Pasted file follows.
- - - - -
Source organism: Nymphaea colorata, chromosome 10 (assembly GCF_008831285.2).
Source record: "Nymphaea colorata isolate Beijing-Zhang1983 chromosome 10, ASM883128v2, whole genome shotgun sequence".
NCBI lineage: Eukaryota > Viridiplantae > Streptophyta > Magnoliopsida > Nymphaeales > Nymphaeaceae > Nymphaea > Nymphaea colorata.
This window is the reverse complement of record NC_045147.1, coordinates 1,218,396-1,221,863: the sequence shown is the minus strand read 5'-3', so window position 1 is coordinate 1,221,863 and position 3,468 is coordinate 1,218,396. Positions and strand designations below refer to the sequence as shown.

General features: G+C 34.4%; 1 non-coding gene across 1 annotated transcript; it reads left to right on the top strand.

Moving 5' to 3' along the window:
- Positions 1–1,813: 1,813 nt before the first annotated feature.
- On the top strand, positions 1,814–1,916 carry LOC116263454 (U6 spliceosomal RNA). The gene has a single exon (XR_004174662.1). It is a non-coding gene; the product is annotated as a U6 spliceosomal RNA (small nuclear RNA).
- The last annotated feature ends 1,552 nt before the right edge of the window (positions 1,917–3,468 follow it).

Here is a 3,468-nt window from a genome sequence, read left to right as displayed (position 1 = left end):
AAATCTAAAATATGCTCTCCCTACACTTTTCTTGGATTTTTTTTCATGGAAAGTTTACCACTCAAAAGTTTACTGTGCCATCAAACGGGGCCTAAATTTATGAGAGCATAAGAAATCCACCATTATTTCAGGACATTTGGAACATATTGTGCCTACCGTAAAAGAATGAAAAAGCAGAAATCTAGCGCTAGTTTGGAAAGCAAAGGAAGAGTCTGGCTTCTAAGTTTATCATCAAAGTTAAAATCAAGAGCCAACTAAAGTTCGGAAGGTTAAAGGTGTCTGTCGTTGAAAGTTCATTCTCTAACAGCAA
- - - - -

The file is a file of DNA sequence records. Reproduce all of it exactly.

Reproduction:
Source organism: Nymphaea colorata, chromosome 10 (assembly GCF_008831285.2).
Source record: "Nymphaea colorata isolate Beijing-Zhang1983 chromosome 10, ASM883128v2, whole genome shotgun sequence".
NCBI lineage: Eukaryota > Viridiplantae > Streptophyta > Magnoliopsida > Nymphaeales > Nymphaeaceae > Nymphaea > Nymphaea colorata.
This window is the reverse complement of record NC_045147.1, coordinates 1,218,396-1,221,863: the sequence shown is the minus strand read 5'-3', so window position 1 is coordinate 1,221,863 and position 3,468 is coordinate 1,218,396. Positions and strand designations below refer to the sequence as shown.

General features: G+C 34.4%; 1 non-coding gene across 1 annotated transcript; it reads left to right on the top strand.

Moving 5' to 3' along the window:
- Positions 1–1,813: 1,813 nt before the first annotated feature.
- On the top strand, positions 1,814–1,916 carry LOC116263454 (U6 spliceosomal RNA). The gene has a single exon (XR_004174662.1). It is a non-coding gene; the product is annotated as a U6 spliceosomal RNA (small nuclear RNA).
- The last annotated feature ends 1,552 nt before the right edge of the window (positions 1,917–3,468 follow it).

Here is a 3,468-nt window from a genome sequence, read left to right as displayed (position 1 = left end):
AAATCTAAAATATGCTCTCCCTACACTTTTCTTGGATTTTTTTTCATGGAAAGTTTACCACTCAAAAGTTTACTGTGCCATCAAACGGGGCCTAAATTTATGAGAGCATAAGAAATCCACCATTATTTCAGGACATTTGGAACATATTGTGCCTACCGTAAAAGAATGAAAAAGCAGAAATCTAGCGCTAGTTTGGAAAGCAAAGGAAGAGTCTGGCTTCTAAGTTTATCATCAAAGTTAAAATCAAGAGCCAACTAAAGTTCGGAAGGTTAAAGGTGTCTGTCGTTGAAAGTTCATTCTCTAACAGCAA